2014 Was The Worst Year In Drug Overdose Fatalities According To CDC

The Centers for Disease Control and Prevention (CDC), which is the leading national public health institute of the United States, conducted a report, in which they found out that 2014 was the worst year in drug overdose deaths in the US. According to them, ”things are apparently spiraling out of control” and currently, there’s a ”drug death epidemic” in the United States.

The report states that in 2014 almost 50,000 Americans died from drug-related overdoses. This number is not only more people than the people that died in road traffic accidents (experts project the number of traffic deaths to around 33,000 people in 2014), however, it is also more than twice the number of recorded ODs in the year of 2000.

In order to prevent this ”disease” from spreading, the CDC conducted a few points that they need the US Government to change:

  • ”Limit initiation into opioid misuse and addiction. Opioid pain reliever prescribing has quadrupled since 1999. Providing health care professionals with additional tools and information—including safer guidelines for prescribing these drugs—can help them make more informed prescribing decisions.”
  • ”Expand access to evidence-based substance use disorder treatment—including Medication-Assisted Treatment—for people who suffer from opioid use disorder.”
  • ”Protect people with opioid use disorder by expanding access and use of naloxone—a critical drug that can reverse the symptoms of an opioid overdose and save lives.”
  • ”State and local public health agencies, medical examiners and coroners, and law enforcement agencies must work together to improve detection of and response to illicit opioid overdose outbreaks to address this emerging threat to public health and safety.”

According to the report, the worst-affected states were West Virginia, New Mexico, New Hampshire, Kentucky, and Ohio. They also said in the report that the widespread availability of illegally produced synthetic opioids and inadequate treatment programs are responsible for the “worsening epidemic.”

The CDC made these statements about the case:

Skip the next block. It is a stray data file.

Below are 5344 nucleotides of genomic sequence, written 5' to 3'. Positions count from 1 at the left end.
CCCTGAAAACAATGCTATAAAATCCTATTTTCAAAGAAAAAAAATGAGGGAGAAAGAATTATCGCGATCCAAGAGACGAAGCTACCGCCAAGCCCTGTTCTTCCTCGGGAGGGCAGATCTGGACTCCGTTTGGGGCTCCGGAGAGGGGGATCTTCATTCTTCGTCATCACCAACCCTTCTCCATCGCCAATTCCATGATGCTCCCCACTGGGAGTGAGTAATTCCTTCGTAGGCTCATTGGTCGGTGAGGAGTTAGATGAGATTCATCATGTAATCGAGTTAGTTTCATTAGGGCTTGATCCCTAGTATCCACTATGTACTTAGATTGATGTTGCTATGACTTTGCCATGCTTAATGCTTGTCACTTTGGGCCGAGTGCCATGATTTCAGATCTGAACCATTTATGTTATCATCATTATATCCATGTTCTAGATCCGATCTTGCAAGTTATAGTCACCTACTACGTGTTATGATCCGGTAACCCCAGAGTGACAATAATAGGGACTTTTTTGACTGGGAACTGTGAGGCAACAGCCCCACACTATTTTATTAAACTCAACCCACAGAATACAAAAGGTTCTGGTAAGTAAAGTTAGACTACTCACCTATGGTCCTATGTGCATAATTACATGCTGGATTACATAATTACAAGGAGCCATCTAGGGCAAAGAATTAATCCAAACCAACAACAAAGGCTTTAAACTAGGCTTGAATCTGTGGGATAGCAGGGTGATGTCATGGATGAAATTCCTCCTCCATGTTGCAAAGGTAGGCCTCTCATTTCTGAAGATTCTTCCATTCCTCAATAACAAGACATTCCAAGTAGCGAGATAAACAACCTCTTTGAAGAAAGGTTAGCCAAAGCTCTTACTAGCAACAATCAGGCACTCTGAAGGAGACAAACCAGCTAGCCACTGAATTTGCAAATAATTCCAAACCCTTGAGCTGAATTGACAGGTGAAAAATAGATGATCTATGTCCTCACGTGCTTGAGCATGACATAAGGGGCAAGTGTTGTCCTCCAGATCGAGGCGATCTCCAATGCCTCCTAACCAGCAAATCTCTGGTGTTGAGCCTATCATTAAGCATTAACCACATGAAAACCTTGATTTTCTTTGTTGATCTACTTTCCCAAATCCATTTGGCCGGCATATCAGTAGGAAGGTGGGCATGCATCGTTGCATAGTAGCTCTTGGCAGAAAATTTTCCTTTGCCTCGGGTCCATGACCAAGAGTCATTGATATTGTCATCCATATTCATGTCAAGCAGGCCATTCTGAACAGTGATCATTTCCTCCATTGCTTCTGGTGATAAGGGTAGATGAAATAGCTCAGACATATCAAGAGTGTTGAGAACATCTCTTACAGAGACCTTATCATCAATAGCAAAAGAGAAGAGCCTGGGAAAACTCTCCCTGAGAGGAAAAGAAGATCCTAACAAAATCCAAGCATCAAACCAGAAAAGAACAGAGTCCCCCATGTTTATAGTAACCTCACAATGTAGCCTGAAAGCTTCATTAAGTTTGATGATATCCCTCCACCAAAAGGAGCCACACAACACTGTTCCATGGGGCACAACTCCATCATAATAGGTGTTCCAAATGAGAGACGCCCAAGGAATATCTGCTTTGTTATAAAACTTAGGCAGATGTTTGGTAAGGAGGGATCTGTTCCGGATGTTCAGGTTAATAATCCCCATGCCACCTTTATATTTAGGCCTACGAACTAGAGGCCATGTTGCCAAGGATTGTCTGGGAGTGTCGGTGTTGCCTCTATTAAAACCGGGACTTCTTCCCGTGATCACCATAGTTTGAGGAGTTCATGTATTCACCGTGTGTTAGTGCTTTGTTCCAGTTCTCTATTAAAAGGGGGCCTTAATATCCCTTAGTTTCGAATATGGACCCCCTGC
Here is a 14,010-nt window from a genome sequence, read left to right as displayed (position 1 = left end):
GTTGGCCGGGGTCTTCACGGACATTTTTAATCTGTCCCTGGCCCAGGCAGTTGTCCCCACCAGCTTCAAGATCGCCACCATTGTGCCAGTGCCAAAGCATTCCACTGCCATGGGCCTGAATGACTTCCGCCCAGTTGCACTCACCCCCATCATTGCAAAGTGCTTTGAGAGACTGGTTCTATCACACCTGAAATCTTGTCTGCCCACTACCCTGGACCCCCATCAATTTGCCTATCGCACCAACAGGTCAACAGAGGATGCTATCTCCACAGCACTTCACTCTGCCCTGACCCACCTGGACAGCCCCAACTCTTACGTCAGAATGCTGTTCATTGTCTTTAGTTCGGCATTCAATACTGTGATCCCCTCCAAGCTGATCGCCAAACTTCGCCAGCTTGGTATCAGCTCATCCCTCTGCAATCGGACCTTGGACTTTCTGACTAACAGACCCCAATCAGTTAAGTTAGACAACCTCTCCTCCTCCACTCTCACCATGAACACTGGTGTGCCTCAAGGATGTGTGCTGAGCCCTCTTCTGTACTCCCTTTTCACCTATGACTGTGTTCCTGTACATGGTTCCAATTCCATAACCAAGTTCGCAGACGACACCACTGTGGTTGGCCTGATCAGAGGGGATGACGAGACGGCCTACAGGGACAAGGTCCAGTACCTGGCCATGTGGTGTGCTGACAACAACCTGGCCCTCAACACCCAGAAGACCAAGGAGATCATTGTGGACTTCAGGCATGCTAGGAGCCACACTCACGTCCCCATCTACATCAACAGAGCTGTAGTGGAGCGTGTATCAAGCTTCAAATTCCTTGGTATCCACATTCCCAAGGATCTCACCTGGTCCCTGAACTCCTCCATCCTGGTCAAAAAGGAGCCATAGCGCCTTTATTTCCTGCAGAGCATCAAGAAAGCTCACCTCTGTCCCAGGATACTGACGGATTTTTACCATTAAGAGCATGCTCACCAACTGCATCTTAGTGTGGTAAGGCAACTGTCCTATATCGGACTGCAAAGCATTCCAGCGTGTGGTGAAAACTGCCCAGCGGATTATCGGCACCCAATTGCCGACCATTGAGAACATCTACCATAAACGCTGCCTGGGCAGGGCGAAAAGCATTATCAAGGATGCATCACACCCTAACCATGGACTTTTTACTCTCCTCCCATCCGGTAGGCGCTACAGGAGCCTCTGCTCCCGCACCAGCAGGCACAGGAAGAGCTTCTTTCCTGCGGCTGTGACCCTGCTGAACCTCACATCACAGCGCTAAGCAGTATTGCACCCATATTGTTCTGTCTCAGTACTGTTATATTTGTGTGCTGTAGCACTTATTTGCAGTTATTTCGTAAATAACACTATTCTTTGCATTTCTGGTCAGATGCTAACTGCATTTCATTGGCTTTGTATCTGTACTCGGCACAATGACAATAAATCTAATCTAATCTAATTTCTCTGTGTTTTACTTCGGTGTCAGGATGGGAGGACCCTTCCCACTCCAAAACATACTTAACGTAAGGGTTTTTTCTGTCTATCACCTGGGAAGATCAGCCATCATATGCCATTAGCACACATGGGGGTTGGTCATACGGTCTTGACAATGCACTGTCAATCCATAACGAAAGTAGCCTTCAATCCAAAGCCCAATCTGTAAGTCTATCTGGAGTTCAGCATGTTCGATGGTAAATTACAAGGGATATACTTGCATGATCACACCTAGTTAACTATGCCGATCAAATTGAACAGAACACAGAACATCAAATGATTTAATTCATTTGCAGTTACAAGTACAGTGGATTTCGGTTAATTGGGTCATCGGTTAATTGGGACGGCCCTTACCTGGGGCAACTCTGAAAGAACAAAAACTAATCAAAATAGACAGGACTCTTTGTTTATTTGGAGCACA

“Since 2000, the rate of deaths from drug overdoses has increased 137%, including a 200% increase in the rate of overdose deaths involving opioids (opioid pain relievers and heroin).”

“During 2014, a total of 47,055 drug overdose deaths occurred in the United States, representing a 1-year increase of 6.5%, from 13.8 per 100,000 persons in 2013 to 14.7 per 100,000 persons in 2014.”

“The rate of drug overdose deaths increased significantly for both sexes, persons aged 25–44 years and above 55 years, non-Hispanic whites and non-Hispanic blacks, and in the Northeastern, Midwestern, and Southern regions of the United States.”

“Rates of opioid overdose deaths also increased significantly, from 7.9 per 100,000 in 2013 to 9.0 per 100,000 in 2014, a 14% increase.“

“The sharp increase in deaths involving synthetic opioids, other than methadone, in 2014 coincided with law enforcement reports of increased availability of illicitly manufactured fentanyl, a synthetic opioid.”

“These findings indicate that the opioid overdose epidemic is worsening. There is a need for continued action to prevent opioid abuse, dependence, and death, improve treatment capacity for opioid use disorders, and reduce the supply of illicit opioids, particularly heroin and illicit fentanyl.”

“More persons died from drug overdoses in the United States in 2014 than during any previous year on record. From 2000 to 2014 nearly half a million persons in the United States have died from drug overdoses. In 2014, there were approximately one and a half times more drug overdose deaths in the United States than deaths from motor vehicle crashes.”

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